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Infant Behav Dev. 2013 Apr;36(2):199-209. doi: 10.1016/j.infbeh.2013.01.005. Epub 2013 Feb 28.

Gender and discipline in 5-12-month-old infants: a longitudinal study.

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Brown University, USA.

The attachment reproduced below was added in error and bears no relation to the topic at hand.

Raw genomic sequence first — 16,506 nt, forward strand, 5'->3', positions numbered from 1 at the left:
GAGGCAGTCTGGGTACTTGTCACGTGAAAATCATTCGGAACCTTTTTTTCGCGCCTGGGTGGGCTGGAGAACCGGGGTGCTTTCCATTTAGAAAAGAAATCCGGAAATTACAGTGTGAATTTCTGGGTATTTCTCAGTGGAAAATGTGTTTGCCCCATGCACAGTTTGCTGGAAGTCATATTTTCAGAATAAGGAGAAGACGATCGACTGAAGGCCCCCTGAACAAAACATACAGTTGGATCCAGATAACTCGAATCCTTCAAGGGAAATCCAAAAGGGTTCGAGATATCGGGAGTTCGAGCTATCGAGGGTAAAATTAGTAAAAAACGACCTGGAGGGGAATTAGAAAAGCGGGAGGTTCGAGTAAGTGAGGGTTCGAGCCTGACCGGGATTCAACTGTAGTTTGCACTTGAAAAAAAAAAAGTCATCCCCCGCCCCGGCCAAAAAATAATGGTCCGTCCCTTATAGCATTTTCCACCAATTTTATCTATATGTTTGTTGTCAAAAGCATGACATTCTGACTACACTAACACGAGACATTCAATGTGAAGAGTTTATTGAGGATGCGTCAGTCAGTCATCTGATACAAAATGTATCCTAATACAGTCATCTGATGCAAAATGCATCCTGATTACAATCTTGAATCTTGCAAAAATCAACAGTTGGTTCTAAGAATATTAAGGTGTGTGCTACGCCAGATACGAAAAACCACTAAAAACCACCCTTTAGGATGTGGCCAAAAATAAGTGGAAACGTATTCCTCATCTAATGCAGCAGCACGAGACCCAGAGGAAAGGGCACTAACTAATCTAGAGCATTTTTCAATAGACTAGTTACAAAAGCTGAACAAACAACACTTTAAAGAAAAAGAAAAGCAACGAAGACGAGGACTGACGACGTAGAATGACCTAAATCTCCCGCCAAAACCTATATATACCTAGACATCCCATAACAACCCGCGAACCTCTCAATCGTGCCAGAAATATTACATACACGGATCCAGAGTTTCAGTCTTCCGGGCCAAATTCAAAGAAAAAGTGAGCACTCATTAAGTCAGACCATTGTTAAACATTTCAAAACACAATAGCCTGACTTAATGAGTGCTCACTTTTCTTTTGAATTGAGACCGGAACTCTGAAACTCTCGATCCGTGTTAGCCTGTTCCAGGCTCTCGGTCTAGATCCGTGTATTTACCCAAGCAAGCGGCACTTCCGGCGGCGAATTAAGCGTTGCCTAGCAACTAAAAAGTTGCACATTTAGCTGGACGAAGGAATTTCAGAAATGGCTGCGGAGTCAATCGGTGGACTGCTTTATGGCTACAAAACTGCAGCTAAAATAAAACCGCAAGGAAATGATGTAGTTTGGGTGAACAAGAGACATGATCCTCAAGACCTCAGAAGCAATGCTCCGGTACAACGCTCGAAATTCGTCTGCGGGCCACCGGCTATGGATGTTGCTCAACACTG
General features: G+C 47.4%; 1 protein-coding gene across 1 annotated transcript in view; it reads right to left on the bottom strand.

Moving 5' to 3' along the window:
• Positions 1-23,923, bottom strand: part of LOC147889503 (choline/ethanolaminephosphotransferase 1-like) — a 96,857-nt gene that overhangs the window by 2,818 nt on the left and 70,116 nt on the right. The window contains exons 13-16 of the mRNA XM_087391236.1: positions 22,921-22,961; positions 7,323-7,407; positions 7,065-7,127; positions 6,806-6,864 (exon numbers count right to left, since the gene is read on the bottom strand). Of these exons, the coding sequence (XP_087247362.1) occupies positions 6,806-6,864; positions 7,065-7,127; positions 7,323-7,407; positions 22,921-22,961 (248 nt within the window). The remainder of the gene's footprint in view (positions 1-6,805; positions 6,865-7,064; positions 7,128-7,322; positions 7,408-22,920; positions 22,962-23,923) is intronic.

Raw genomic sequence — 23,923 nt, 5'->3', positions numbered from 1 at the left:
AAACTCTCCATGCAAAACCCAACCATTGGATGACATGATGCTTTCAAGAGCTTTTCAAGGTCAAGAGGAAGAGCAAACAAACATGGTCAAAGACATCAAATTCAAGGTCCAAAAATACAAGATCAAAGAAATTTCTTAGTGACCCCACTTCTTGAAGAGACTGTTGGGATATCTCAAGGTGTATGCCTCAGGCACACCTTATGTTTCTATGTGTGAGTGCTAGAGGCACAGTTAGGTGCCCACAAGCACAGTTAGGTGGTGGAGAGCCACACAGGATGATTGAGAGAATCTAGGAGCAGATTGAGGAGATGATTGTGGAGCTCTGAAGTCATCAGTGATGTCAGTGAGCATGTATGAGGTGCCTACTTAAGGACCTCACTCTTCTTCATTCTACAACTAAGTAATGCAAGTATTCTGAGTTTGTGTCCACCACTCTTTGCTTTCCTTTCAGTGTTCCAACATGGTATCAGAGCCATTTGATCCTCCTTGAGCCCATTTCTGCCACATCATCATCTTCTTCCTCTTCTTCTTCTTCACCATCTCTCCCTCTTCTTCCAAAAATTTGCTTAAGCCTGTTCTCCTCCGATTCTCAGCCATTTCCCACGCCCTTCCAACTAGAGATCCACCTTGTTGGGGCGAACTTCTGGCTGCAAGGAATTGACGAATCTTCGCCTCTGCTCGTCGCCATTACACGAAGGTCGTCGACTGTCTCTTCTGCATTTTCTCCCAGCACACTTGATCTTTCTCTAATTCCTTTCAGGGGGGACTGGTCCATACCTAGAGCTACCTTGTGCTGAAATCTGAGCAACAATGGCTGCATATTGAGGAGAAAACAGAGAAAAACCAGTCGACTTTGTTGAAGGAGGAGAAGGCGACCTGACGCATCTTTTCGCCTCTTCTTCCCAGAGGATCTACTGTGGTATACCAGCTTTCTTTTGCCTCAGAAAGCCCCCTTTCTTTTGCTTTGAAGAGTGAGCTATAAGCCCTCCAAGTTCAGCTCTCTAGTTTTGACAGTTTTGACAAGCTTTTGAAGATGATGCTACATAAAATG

We examined the effects of infant age and gender on the behaviors of infants and mothers during discipline interactions using longitudinal, naturalistic, home-based, taped observations of 16 mother-infant dyads (eight males and eight females). These observations were conducted between the child ages of 5 and 12 months and used a devised Maternal Discipline Coding System to code for the occurrence of discipline events. During discipline interactions, mothers vocalized longer, used harsher tones, and used more explanations with older compared to younger infants. Male infants were more likely than female infants to cry or whine during discipline events. Mothers of male infants used longer vocalizations, more words, and more affectionate terms than mothers of female infants. Male infants were more difficult during discipline interactions than female infants, but it appeared that mothers of males responded to this difficulty by using milder discipline techniques.

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